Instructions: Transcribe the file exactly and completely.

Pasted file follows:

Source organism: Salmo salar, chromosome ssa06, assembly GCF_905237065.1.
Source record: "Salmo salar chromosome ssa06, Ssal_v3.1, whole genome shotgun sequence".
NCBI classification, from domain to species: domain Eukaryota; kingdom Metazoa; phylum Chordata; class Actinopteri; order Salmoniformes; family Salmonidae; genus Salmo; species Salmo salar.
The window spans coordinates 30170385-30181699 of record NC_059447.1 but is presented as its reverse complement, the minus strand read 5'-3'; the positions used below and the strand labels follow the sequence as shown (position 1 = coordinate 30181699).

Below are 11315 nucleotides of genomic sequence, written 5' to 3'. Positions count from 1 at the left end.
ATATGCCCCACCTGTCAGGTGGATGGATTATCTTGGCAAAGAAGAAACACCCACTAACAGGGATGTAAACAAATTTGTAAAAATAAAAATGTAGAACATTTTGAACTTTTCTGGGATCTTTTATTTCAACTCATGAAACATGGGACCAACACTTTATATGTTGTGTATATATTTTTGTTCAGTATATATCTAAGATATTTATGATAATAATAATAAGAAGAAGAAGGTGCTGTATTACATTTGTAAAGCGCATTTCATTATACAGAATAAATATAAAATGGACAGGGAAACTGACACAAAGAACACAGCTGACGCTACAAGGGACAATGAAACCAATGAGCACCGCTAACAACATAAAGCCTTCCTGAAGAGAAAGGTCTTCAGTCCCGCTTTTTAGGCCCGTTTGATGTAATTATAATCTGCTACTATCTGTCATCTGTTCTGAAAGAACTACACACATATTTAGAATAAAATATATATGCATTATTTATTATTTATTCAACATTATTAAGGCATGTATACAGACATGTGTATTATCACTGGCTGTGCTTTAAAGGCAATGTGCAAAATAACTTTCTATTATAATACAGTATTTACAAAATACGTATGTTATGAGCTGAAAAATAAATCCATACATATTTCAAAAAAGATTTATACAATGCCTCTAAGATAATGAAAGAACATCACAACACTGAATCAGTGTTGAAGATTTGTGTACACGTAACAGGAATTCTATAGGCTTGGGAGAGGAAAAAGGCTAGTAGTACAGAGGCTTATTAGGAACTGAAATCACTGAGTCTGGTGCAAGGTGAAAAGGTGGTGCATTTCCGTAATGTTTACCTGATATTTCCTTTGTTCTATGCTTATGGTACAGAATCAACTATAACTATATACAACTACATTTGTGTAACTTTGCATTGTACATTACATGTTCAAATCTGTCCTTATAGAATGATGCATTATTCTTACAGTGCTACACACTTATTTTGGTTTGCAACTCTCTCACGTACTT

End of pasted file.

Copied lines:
Source organism: Salmo salar, chromosome ssa06, assembly GCF_905237065.1.
Source record: "Salmo salar chromosome ssa06, Ssal_v3.1, whole genome shotgun sequence".
NCBI classification, from domain to species: domain Eukaryota; kingdom Metazoa; phylum Chordata; class Actinopteri; order Salmoniformes; family Salmonidae; genus Salmo; species Salmo salar.
The window spans coordinates 30170385-30181699 of record NC_059447.1 but is presented as its reverse complement, the minus strand read 5'-3'; the positions used below and the strand labels follow the sequence as shown (position 1 = coordinate 30181699).

Below are 11315 nucleotides of genomic sequence, written 5' to 3'. Positions count from 1 at the left end.
ATATGCCCCACCTGTCAGGTGGATGGATTATCTTGGCAAAGAAGAAACACCCACTAACAGGGATGTAAACAAATTTGTAAAAATAAAAATGTAGAACATTTTGAACTTTTCTGGGATCTTTTATTTCAACTCATGAAACATGGGACCAACACTTTATATGTTGTGTATATATTTTTGTTCAGTATATATCTAAGATATTTATGATAATAATAATAAGAAGAAGAAGGTGCTGTATTACATTTGTAAAGCGCATTTCATTATACAGAATAAATATAAAATGGACAGGGAAACTGACACAAAGAACACAGCTGACGCTACAAGGGACAATGAAACCAATGAGCACCGCTAACAACATAAAGCCTTCCTGAAGAGAAAGGTCTTCAGTCCCGCTTTTTAGGCCCGTTTGATGTAATTATAATCTGCTACTATCTGTCATCTGTTCTGAAAGAACTACACACATATTTAGAATAAAATATATATGCATTATTTATTATTTATTCAACATTATTAAGGCATGTATACAGACATGTGTATTATCACTGGCTGTGCTTTAAAGGCAATGTGCAAAATAACTTTCTATTATAATACAGTATTTACAAAATACGTATGTTATGAGCTGAAAAATAAATCCATACATATTTCAAAAAAGATTTATACAATGCCTCTAAGATAATGAAAGAACATCACAACACTGAATCAGTGTTGAAGATTTGTGTACACGTAACAGGAATTCTATAGGCTTGGGAGAGGAAAAAGGCTAGTAGTACAGAGGCTTATTAGGAACTGAAATCACTGAGTCTGGTGCAAGGTGAAAAGGTGGTGCATTTCCGTAATGTTTACCTGATATTTCCTTTGTTCTATGCTTATGGTACAGAATCAACTATAACTATATACAACTACATTTGTGTAACTTTGCATTGTACATTACATGTTCAAATCTGTCCTTATAGAATGATGCATTATTCTTACAGTGCTACACACTTATTTTGGTTTGCAACTCTCTCACGTACTT